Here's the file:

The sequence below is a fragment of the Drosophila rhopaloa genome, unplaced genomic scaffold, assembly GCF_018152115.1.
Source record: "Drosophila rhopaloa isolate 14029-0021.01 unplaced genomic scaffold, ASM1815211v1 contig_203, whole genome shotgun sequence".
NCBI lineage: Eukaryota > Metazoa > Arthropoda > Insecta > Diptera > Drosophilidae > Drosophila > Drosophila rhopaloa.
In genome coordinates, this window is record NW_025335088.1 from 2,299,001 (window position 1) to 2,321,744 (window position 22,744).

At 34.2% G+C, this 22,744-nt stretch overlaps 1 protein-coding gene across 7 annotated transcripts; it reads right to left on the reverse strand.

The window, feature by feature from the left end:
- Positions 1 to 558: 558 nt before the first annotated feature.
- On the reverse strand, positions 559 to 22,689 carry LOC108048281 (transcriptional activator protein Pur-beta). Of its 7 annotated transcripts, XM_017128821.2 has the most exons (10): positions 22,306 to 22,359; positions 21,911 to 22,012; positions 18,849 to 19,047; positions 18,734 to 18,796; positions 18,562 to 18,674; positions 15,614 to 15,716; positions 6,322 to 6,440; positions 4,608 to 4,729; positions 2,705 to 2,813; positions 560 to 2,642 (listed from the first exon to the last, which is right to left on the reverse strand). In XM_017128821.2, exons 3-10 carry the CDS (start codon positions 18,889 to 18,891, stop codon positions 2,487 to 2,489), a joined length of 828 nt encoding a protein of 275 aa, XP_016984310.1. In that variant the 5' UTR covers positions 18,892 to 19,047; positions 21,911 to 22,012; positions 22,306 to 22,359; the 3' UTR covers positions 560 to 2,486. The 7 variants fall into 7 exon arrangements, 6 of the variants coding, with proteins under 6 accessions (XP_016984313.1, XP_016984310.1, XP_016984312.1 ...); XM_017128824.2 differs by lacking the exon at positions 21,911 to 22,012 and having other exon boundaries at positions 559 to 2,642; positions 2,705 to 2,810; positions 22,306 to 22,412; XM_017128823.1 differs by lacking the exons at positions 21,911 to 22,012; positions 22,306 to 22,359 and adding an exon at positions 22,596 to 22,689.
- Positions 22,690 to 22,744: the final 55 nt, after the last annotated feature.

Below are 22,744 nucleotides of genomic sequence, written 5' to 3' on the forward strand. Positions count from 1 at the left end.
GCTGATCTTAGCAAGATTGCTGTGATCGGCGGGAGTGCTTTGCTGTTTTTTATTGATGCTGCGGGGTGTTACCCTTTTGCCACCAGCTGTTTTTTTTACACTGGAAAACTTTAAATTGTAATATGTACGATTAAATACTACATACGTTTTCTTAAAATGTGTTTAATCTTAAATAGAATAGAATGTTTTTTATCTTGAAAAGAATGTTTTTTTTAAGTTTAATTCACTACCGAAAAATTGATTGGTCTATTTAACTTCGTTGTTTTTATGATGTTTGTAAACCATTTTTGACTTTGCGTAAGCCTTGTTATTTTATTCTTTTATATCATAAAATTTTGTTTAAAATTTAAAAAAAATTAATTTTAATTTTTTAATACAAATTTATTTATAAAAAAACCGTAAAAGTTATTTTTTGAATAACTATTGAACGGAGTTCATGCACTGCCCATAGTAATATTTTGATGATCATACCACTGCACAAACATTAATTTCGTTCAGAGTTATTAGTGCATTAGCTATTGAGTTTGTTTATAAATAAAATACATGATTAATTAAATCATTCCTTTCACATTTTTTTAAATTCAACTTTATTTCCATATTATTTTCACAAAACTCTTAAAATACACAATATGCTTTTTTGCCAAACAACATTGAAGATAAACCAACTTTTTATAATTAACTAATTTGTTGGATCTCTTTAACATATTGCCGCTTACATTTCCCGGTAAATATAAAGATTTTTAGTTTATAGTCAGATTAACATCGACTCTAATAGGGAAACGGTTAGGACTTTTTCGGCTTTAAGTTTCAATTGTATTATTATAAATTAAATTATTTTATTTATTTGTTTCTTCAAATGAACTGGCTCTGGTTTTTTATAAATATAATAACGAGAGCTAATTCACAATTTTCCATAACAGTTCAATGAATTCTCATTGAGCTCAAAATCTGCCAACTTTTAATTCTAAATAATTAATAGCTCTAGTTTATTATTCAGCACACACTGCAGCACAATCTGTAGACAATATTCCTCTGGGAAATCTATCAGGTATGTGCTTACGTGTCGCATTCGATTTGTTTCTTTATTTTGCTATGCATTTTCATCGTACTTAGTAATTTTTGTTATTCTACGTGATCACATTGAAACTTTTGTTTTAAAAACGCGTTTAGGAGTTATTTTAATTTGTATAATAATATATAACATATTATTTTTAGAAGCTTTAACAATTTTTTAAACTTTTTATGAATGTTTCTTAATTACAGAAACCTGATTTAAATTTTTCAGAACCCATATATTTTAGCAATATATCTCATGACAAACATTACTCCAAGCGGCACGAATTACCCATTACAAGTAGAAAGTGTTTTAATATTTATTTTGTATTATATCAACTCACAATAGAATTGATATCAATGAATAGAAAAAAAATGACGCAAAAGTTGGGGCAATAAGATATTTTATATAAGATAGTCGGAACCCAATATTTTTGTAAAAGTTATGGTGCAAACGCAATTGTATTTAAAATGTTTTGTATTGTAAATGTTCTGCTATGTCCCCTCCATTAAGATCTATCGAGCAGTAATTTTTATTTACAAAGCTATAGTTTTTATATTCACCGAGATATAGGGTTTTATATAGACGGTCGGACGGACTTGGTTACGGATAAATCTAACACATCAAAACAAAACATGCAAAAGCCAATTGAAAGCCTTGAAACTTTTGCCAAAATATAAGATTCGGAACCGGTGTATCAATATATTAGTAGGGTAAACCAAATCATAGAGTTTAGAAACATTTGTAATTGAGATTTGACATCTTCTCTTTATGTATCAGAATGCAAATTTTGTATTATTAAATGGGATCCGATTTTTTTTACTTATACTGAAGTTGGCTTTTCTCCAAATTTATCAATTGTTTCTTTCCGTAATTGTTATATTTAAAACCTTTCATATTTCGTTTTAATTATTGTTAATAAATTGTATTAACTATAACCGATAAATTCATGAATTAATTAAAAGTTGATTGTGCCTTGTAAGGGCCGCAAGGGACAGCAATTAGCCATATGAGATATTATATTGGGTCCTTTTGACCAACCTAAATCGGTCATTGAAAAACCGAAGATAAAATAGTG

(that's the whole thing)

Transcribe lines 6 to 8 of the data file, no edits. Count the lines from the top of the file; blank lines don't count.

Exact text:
The window, feature by feature from the left end:
- Positions 1 to 558: 558 nt before the first annotated feature.
- On the reverse strand, positions 559 to 22,689 carry LOC108048281 (transcriptional activator protein Pur-beta). Of its 7 annotated transcripts, XM_017128821.2 has the most exons (10): positions 22,306 to 22,359; positions 21,911 to 22,012; positions 18,849 to 19,047; positions 18,734 to 18,796; positions 18,562 to 18,674; positions 15,614 to 15,716; positions 6,322 to 6,440; positions 4,608 to 4,729; positions 2,705 to 2,813; positions 560 to 2,642 (listed from the first exon to the last, which is right to left on the reverse strand). In XM_017128821.2, exons 3-10 carry the CDS (start codon positions 18,889 to 18,891, stop codon positions 2,487 to 2,489), a joined length of 828 nt encoding a protein of 275 aa, XP_016984310.1. In that variant the 5' UTR covers positions 18,892 to 19,047; positions 21,911 to 22,012; positions 22,306 to 22,359; the 3' UTR covers positions 560 to 2,486. The 7 variants fall into 7 exon arrangements, 6 of the variants coding, with proteins under 6 accessions (XP_016984313.1, XP_016984310.1, XP_016984312.1 ...); XM_017128824.2 differs by lacking the exon at positions 21,911 to 22,012 and having other exon boundaries at positions 559 to 2,642; positions 2,705 to 2,810; positions 22,306 to 22,412; XM_017128823.1 differs by lacking the exons at positions 21,911 to 22,012; positions 22,306 to 22,359 and adding an exon at positions 22,596 to 22,689.